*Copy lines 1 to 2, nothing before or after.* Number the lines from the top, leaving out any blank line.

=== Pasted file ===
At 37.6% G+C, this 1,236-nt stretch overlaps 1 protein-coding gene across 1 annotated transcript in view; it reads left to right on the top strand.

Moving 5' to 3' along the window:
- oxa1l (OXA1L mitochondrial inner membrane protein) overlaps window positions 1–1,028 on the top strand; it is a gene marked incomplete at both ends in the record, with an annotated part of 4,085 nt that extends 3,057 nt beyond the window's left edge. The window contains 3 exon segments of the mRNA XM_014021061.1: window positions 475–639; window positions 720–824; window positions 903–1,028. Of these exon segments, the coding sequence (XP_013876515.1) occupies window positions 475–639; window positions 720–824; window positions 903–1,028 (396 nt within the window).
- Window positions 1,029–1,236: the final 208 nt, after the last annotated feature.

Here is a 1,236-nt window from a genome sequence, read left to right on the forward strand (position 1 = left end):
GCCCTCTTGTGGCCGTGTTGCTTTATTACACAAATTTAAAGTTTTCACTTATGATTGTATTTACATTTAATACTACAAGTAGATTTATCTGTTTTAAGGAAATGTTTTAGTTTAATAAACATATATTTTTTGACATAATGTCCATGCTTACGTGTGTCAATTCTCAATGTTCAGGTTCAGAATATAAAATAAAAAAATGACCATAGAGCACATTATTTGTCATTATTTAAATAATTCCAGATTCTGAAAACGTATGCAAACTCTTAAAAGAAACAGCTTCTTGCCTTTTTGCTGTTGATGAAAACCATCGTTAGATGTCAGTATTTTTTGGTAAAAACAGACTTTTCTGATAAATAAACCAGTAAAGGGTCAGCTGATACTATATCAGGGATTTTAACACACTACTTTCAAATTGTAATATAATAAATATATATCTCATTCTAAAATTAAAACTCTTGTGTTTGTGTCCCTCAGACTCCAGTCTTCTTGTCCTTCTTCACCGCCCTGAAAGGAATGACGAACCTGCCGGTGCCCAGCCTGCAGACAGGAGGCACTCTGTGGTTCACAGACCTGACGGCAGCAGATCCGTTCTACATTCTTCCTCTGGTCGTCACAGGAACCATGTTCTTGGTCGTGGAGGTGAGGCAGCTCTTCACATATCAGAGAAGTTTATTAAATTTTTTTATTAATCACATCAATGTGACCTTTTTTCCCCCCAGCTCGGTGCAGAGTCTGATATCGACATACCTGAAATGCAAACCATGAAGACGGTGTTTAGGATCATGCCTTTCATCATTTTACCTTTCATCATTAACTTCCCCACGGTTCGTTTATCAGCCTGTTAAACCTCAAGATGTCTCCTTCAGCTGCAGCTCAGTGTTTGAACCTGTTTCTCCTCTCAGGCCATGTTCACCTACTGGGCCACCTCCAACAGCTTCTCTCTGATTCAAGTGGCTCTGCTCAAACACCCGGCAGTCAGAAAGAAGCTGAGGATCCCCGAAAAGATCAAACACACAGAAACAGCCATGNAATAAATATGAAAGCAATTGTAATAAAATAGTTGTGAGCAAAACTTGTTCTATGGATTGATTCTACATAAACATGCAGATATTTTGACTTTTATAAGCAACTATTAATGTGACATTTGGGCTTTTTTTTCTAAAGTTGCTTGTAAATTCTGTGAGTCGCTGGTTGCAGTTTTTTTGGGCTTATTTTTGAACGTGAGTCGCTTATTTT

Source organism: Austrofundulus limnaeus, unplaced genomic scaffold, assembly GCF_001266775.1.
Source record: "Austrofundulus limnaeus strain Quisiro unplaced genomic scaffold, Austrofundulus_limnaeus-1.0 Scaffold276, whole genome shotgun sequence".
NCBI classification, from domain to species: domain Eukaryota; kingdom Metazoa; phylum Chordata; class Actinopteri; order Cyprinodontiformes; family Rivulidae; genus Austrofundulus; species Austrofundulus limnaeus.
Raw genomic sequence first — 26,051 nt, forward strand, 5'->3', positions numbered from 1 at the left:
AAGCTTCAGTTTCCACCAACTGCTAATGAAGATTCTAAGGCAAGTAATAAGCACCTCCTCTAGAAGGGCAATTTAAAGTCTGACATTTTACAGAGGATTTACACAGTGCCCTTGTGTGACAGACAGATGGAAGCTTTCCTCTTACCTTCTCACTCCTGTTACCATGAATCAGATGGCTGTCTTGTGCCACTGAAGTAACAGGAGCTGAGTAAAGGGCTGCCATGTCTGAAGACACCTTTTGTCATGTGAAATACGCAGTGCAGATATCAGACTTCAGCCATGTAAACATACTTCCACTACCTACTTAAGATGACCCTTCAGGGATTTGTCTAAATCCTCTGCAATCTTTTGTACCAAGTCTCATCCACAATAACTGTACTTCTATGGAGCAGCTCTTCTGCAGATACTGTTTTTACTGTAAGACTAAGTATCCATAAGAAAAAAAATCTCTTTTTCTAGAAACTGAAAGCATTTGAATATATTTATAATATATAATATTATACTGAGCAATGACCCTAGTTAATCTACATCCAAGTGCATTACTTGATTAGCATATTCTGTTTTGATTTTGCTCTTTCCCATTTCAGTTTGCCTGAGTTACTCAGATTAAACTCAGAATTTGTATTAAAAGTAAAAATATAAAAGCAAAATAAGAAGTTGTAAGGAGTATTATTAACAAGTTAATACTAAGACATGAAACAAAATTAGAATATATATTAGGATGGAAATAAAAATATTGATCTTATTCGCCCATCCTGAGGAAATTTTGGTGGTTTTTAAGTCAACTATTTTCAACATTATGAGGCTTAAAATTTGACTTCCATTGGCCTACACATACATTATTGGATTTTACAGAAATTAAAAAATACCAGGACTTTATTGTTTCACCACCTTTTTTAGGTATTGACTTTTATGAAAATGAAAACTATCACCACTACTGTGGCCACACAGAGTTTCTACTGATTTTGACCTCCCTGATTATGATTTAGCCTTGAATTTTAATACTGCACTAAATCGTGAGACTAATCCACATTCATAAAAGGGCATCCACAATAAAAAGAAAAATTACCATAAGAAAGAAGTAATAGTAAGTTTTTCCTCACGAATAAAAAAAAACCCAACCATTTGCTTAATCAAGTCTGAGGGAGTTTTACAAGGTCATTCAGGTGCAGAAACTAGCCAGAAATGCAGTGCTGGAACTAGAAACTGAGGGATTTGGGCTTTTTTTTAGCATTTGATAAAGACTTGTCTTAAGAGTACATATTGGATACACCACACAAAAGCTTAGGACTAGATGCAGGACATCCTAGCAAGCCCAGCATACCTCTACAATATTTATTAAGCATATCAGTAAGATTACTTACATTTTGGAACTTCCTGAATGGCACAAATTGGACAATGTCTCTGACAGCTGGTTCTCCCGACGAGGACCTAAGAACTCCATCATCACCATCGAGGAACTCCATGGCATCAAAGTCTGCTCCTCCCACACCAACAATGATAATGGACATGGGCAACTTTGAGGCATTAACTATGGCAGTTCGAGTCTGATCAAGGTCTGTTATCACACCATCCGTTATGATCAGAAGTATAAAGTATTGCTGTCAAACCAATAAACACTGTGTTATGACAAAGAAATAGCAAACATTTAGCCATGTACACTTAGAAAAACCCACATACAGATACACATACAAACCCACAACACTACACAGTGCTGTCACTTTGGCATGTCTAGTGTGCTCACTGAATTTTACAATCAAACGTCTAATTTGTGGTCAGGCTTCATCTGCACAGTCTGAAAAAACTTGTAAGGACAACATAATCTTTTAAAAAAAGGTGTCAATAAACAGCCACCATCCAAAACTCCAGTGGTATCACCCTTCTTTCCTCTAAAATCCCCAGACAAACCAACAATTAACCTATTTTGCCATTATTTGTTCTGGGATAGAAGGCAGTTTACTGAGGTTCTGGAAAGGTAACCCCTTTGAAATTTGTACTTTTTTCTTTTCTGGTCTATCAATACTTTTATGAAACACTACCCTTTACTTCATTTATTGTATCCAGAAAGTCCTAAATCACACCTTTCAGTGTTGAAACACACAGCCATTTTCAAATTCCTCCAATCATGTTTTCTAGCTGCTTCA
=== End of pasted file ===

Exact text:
At 37.6% G+C, this 1,236-nt stretch overlaps 1 protein-coding gene across 1 annotated transcript in view; it reads left to right on the top strand.

Moving 5' to 3' along the window: